Midland Reporter-Telegram: Gubernatorial candidate Medina woos Midlanders with anti-Washington talkSubmitted by AnAppealToHeavenWash on Sun, 01/31/2010 - 01:23
Gubernatorial candidate Medina woos Midlanders with anti-Washington talk
by Kathleen Thurber
Published: Saturday, January 30, 2010 9:23 PM CST
Pointing out her small town roots and private sector experience, gubernatorial candidate Debra Medina said while in Midland on Saturday, it's time to get rid of career politicians and elect someone who will keep Washington and Austin from further invading Texans' everyday lives.
"We've got to get government off the backs of Texas," said Medina, addressing a crowd of about 175 at the Midland Center.
Having grown up in Beeville, Medina said Gov. Rick Perry's not the only Republican candidate who knows how to raise cattle or "pick a chicken" and the values of hard work and honesty she learned there are what the Republican Party needs now.
In addition to several other initiatives, Medina said if elected, she would work to repeal property taxes and instead reconfigure the sales tax system so the state and its various municipalities could run without charging citizens for land and homes they should be permitted to own outright.
"Pro-ownership is as essential to freedom as water and air is to life," she said, adding the new litinus test for the party ought to be is someone pro-property, rather than simply someone pro-life.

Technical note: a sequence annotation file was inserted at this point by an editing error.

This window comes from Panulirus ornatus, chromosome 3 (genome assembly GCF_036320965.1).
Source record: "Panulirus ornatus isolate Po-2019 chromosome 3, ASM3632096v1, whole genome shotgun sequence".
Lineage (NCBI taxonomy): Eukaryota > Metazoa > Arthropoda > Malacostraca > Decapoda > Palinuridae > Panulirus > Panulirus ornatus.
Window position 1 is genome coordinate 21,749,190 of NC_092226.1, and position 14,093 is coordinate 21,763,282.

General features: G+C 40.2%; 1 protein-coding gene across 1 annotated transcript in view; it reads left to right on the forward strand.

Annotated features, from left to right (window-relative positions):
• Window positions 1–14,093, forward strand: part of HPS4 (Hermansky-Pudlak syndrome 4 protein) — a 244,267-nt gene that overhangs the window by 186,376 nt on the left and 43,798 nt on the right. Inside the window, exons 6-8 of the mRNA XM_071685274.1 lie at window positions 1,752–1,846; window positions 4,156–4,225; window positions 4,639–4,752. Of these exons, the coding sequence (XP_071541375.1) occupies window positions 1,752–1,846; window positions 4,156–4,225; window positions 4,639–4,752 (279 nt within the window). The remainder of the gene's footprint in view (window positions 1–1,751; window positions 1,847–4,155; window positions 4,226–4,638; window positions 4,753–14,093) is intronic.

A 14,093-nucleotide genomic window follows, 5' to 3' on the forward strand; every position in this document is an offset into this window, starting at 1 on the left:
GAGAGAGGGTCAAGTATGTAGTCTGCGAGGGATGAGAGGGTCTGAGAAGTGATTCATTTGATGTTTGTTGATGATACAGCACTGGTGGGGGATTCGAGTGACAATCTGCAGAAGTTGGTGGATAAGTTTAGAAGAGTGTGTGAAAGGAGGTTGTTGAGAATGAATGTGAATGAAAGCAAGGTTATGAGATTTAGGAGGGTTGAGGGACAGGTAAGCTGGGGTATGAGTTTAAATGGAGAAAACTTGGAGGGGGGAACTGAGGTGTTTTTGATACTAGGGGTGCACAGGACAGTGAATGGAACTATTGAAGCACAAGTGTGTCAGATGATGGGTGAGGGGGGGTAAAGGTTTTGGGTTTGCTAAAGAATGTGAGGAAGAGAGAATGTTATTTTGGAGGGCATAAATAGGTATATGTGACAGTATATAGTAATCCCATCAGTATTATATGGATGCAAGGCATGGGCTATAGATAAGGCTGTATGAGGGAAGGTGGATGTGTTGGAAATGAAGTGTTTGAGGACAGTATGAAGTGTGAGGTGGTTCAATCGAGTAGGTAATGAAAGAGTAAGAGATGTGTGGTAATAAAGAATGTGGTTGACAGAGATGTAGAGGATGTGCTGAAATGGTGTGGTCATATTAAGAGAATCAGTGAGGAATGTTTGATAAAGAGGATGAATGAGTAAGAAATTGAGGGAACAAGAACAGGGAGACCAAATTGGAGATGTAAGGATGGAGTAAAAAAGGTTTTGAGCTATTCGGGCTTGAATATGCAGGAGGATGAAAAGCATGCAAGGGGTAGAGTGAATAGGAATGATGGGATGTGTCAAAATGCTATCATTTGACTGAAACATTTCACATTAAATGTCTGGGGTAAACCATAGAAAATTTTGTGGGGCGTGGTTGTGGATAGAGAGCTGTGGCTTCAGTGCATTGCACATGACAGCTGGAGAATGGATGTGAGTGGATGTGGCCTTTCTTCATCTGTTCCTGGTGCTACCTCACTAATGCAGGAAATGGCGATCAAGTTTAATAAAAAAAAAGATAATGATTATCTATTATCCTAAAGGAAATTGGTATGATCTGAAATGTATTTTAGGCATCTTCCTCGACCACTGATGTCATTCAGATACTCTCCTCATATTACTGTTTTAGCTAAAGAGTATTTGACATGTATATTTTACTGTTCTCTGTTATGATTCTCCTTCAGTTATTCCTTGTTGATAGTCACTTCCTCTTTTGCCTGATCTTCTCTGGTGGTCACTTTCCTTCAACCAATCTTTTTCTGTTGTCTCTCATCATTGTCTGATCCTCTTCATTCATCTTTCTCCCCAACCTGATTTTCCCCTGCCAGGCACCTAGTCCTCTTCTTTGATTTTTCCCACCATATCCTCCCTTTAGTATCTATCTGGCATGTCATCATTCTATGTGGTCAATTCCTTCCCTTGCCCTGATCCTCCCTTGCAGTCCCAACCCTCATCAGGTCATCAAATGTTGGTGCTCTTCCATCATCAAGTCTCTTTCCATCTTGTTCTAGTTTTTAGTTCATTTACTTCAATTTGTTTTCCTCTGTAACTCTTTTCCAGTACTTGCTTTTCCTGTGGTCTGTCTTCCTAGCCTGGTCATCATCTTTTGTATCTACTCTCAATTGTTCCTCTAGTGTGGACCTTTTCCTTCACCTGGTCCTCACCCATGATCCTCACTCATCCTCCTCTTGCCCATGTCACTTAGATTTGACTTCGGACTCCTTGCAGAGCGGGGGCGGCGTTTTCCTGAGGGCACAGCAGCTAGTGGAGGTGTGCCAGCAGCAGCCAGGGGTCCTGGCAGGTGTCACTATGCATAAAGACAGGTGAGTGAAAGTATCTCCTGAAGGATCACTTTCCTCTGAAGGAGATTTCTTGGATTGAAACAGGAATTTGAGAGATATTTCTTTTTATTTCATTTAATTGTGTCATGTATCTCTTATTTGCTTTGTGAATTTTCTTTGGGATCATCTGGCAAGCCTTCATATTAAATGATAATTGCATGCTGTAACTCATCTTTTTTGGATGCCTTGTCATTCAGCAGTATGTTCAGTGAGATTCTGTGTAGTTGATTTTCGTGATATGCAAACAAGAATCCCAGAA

Eliminating property tax would likely requiring increasing sales tax by 6.1 to 15 percent, depending on how lawmakers and cities wished to implement the change, Medina said.
Personal freedoms, she said, also need to be preserved for the state to prosper.
Instead of requiring registration and course completion for gun ownership, she said, Texans should be allowed to protect themselves from incidents like Fort Hood by purchasing guns under laws similar to those set for buying alcohol.
"If we want to be safe then what our leadership ought to be saying is buy a gun, learn to use it and keep it with you," she said.
Federal laws being passed, she said, are not laws for states to follow but instead "illegal federal action" that states need to begin repealing and pushing back against.
In Texas, she said, that will include getting Washington out of agriculture, energy, education and first and foremost, if a health care bill is passed, health care.
She said the state should be drafting bills right now to nullify federal health care legislation if it's passed, and also to call for an injunction against the Internal Revenue Service so Texans aren't taxed for an unconstitutional health care system.
Perry and Sen. Kay Bailey Hutchison, she said, are providing more "big government" answers to issues Texans currently are faced with.
And while she admits such talk has caused many to label her a Tea Party candidate, Medina is quick to remind voters she started her campaign several months ahead of the first Tea Party and is running because no one else was running with the message she and her supporters know is needed.
"I will not compromise, I will not," Medina said.
Still, while Medina said her label as a Tea Party candidate and even a Libertarian by some has drawn questions, she said it hasn't hindered her from gaining Republican support.
"Doesn't seem to be hurting so far," she said.
Polls released following the first debate between Medina, Hutchison and Perry showed Medina winning 12 percent of likely Republican voters. Perry led Hutchison 43-33 percent.
"I'm here to tell you today Rick Perry knows we're knocking on that door," Medina said, as several in the audience cheered.